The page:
History, Politics, and the American Past assesses the connection between historiography and politics in America on the basis of an important methodological distinction between the past and the history written about it.
While necessarily interpreting the past, professional historians and those with a general interest alike remain tempted, consciously or not, to make American history serve their own political and moral views. There is a tendency to impose our present values on the past and sometimes go so far as to believe the past can be changed by present action. In this volume, Ari Helo analyzes examples of this, including metahistorical narratives, presidential speeches, and the occasionally vague rhetoric of the Confederate statue campaigns, before diagnosing the source of doing so and suggesting how we might avoid it. Taking America as its example, the book illuminates essential methodological issues related to history writing while deciphering the complicated relationship of history and politics.
The book will be of interest to scholars and students of American history, historiography, American studies, and cultural studies, providing a vivid account of how to make sense of American history.
Table of Contents
Introduction; 1. Breaking Away from Progressive History; 2. Bidding Farewell to Progressive Individualism; 3. Letting Go of Narrative History: The Linearity of Time in Historical Research; 4. Parting with Moralistic Historiography; 5. Doing Away With Politics in Political History; 6. Concluding Remarks: The Long Goodbye to the American Past; Select Bibliography; Index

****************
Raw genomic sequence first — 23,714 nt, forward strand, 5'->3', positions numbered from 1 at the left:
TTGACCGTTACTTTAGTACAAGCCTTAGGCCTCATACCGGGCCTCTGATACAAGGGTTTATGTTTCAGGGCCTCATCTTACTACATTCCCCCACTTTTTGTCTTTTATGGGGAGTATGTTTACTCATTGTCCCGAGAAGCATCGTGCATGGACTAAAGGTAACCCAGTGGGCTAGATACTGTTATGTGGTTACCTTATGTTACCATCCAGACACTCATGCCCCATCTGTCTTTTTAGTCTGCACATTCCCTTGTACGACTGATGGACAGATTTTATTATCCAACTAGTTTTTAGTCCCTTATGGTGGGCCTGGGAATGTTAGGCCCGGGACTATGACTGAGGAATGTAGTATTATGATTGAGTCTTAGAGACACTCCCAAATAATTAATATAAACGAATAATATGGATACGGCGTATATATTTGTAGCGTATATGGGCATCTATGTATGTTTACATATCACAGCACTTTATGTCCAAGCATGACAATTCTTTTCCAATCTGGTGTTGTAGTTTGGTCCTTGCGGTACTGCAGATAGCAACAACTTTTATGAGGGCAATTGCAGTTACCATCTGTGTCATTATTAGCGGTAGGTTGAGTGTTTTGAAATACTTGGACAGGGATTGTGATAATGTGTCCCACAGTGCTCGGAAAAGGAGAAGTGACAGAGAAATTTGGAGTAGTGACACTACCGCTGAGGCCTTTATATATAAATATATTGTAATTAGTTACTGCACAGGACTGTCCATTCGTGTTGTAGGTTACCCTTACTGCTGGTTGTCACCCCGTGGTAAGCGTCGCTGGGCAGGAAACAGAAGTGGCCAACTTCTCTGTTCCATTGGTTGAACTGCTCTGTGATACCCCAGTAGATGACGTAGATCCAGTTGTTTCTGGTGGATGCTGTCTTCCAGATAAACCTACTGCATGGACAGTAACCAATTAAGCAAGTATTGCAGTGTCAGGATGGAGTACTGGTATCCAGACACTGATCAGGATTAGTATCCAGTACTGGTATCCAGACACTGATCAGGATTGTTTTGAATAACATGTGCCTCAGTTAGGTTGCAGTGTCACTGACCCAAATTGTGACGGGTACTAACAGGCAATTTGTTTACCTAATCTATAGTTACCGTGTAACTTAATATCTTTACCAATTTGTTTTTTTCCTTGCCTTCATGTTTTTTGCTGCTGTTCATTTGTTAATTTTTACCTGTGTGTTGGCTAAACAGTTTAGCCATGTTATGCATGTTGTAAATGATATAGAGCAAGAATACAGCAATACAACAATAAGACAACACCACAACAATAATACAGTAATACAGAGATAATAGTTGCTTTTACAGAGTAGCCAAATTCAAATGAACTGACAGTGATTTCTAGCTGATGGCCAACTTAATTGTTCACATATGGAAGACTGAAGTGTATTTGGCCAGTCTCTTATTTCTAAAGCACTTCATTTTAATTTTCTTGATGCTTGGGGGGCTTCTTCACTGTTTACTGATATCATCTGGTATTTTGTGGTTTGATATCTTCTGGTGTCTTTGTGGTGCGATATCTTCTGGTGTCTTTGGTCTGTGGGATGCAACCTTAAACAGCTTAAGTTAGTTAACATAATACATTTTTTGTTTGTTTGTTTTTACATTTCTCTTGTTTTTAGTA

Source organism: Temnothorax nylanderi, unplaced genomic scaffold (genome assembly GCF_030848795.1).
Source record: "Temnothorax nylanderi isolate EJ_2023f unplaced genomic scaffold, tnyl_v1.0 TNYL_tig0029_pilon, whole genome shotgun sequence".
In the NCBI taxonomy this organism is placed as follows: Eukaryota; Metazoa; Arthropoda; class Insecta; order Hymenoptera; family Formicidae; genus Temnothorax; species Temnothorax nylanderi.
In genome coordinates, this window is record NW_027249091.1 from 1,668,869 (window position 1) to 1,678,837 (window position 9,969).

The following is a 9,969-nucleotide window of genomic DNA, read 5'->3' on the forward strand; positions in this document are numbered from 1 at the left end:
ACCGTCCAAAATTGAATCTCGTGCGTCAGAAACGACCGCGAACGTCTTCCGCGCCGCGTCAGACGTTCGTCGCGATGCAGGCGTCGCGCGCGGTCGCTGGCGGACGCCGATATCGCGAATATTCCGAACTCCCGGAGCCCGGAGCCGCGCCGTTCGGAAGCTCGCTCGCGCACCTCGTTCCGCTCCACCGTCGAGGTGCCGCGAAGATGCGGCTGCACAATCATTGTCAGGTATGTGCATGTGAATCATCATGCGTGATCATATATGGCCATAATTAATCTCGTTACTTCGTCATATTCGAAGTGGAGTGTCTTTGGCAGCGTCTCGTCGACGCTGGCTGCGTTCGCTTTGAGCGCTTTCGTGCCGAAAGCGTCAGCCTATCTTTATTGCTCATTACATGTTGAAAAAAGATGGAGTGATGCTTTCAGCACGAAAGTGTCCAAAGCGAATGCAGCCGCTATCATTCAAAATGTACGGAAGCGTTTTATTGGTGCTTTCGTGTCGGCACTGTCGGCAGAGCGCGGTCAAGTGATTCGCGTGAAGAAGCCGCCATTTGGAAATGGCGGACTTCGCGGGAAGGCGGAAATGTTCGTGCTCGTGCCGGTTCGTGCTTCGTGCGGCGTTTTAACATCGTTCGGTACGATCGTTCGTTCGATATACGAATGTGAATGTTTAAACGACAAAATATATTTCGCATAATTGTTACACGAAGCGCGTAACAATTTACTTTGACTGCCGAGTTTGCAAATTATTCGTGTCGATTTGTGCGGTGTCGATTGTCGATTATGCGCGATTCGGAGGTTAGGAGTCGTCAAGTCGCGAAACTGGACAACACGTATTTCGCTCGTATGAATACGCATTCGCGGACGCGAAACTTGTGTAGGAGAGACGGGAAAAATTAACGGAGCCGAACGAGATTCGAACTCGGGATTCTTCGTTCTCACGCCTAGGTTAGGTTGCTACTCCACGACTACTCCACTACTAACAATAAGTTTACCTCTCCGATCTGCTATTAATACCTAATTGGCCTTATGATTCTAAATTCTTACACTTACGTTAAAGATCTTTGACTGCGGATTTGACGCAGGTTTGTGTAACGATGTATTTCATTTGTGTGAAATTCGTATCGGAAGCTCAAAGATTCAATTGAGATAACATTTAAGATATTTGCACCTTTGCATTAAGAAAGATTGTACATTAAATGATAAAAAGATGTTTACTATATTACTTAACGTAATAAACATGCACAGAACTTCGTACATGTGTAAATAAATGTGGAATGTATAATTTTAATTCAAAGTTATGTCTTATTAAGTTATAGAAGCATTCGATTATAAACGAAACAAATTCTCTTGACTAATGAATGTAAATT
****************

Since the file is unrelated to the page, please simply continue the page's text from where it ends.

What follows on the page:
Ari Helo (PhD) is a Senior University Lecturer in North American Studies at the University of Helsinki, Finland. Helo's books and scholarly articles have been published in Britain, Estonia, Finland, Hungary, the Netherlands, Russia, and the United States, including Thomas Jefferson's Ethics and the Politics of Human Progress (2014).
"Ari Helo offers a bracingly fresh new perspective on the way we understand and write about our history. History can and should be revised so that we can better understand the past, always recognizing that the past itself cannot be changed: history must be distinguished from politics. Helo’s timely intervention will not bring an end to the wars over history and memory, but it will give us a much clearer sense of what’s at stake."
Peter Onuf, Professor Emeritus, University of Virginia
"... the author is intelligent, has a distinctive take on the relationship between history writing and the uses of history in contemporary politics, writes well and is always thought-provoking."
Trevor Burnard, Professor of History, University of Hull